The revolutionary war raged no where more than it did where he commanded; in all this he had the head to lead and to plan, and the discernment to choose those who could best execute. His personal bravery was displayed on many occasions, but his own sword struck not the blow, it never was seen stained with blood; cool and collected, he was always the general, never the common soldier. In short the whole bent of his soul was how he should best provide for his men, how he could most annoy the enemy, and how he could soonest achieve the independence of his country. The characters of his officers will be best collected from the facts stated. In taking such wise measures as have been related for the defence of the lives and property of his friends, Gen. Marion could extend none of them to his own possessions. His plantation in St. John’s lay within a mile of the marches and countermarches of the British, and was subject to every species of wanton waste and depredation. One half of his negroes were taken away, and the other half must have been faithful, or they would not have remained. He had ten workers left, but plantation utensils, clothes for his people, household furniture, and stock of cattle and horses, were all to be purchased without a cent of money.5 He expected to receive half pay, but even in this was disappointed. At a session of the legislature shortly after, a garrison was established at fort Johnson, and he was appointed commander, with a salary of about 500 pounds.6 Yet, in despite of his recent and meritorious services, this moderate appointment became a butt at which they who are forever seeking popularity by recommending curtailments in useful and even necessary expenditures, soon levelled their shafts. His spirit could not easily brook such treatment, but his debts made it prudent to submit.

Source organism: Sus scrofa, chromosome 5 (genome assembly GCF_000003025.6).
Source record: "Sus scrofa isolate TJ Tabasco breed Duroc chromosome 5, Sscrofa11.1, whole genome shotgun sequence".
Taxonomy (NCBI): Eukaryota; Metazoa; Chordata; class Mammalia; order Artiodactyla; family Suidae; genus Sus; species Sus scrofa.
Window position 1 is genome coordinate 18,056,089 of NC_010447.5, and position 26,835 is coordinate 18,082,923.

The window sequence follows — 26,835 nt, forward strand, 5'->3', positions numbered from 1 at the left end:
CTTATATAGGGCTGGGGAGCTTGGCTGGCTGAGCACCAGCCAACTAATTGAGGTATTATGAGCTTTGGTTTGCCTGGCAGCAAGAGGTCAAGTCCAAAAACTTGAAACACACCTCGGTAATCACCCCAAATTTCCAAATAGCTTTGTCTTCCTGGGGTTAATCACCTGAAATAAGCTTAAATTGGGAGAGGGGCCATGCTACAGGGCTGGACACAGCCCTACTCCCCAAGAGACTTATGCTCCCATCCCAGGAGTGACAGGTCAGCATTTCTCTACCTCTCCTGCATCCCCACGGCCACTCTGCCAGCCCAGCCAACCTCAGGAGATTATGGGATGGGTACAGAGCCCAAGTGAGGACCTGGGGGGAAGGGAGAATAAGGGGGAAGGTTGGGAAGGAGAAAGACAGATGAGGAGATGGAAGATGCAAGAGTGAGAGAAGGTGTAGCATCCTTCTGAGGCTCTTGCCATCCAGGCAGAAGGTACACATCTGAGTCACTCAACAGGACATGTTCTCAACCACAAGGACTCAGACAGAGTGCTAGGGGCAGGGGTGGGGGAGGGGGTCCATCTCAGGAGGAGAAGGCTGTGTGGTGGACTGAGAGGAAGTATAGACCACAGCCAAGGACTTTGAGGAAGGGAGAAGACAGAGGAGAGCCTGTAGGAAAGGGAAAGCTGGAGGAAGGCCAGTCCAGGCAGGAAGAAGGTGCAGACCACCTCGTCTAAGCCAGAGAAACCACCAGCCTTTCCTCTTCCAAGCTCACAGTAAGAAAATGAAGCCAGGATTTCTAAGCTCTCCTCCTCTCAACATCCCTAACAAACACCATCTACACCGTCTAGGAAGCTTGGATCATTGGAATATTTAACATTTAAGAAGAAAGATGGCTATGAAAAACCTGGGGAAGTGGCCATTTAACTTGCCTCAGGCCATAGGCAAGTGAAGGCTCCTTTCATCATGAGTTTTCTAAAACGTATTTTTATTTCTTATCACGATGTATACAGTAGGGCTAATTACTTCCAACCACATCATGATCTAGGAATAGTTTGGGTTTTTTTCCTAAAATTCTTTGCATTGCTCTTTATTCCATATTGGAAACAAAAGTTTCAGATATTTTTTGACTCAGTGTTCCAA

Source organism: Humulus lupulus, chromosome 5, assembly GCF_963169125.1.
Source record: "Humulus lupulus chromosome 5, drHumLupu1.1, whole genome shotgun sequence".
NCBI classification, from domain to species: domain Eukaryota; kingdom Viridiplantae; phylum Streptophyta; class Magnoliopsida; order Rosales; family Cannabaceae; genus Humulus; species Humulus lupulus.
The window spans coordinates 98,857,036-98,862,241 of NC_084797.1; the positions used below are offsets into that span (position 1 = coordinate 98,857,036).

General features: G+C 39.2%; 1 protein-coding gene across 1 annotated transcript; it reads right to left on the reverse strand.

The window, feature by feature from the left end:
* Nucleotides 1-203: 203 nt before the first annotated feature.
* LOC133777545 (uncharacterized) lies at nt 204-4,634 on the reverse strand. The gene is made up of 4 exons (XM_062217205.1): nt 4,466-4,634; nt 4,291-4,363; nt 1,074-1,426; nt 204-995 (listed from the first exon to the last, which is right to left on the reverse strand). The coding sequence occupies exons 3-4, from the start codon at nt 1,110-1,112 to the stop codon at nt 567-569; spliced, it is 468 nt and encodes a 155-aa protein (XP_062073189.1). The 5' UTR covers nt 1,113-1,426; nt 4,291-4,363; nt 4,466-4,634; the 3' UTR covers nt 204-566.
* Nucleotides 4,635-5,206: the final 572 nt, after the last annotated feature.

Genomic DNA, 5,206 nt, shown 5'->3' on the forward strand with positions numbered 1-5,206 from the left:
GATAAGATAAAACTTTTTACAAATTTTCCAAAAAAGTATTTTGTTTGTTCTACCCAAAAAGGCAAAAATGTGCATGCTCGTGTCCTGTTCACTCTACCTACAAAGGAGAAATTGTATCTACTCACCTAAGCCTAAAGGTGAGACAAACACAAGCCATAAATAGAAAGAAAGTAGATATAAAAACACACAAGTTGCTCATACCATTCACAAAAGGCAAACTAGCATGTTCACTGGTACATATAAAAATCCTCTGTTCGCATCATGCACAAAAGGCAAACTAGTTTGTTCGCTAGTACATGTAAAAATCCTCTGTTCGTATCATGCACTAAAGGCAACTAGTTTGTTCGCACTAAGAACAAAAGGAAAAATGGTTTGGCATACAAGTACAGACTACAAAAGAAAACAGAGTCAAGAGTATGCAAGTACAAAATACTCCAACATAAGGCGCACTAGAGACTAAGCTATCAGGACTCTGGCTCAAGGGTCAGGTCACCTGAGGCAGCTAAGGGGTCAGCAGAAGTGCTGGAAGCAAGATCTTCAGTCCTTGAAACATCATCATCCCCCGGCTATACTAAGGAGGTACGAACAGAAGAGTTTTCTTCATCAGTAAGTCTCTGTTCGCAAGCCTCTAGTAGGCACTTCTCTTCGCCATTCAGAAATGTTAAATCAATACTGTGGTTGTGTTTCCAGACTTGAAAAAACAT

At this juncture, his merit and high reputation had made a favourable impression on the heart of Miss Mary Videau, one of his relations. She was observed to be fond of hearing his achievements spoken of in terms of high approbation; some of the general’s friends noticed it, and gave him a hint. He paid his addresses to her and was well received. They were soon after married, and he resigned his command at the fort. She brought him a handsome fortune, and as there was no great disparity, either in their years or disposition, she made him an excellent wife. She was in countenance the exact counterpart of the general. She partook in all his amusements, accompanied him in his journeys, and in his absence could not be better pleased than by hearing his praises. In short, nothing could have made this matrimonial connexion more happy, but its being more fruitful. They never had an heir. The general built a comfortable house of a single story, with one sitting room, but many chambers; its materials were of the most durable kind of cypress; but it received no coat either of paint or varnish. Here his friends were received with a hearty welcome and good cheer, and the stranger with kind hospitality. His planting interest was judiciously managed, and his property increased yearly. In the summer months he made excursions, into the upper country almost every year, for the benefit of his health. In these journeys he loved to renew former recollections. He had retained his marquee, camp bed and cooking utensils, and he always travelled as he had done in his brigade. To his wife nothing could be more pleasant, and she has often recounted these jaunts to her friends with delight. The old pot, kettle and frying-pan, tin plates, knives and forks were preserved as precious relics: the sumpter mules as friends. His faithful servant Oscar, who had accompanied him through all his difficulties, always received high marks of his favour. As to honours, Gen. Marion did not aspire higher than to a seat in the senate, which he continued to fill as long as he pleased, as a member for St. John’s. In May, 1790, he was a member of the convention for forming the state constitution; after which he declined all public duties. In politics he was a moderate federalist; such as were many great revolutionary characters. In May, 1794, the militia of the state were re-organized, and soon after Gen. Marion resigned his commission in the militia. Shortly after his resignation, at a meeting of the citizens of Georgetown, a committee of four was appointed to draw up an address to the general. These were William D. James, Robert Brownfield, Thomas Mitchell and Joseph Blythe. An address was prepared by the chairman (James,) and unanimously adopted. Copies were also directed to be distributed through the district. It is as follows: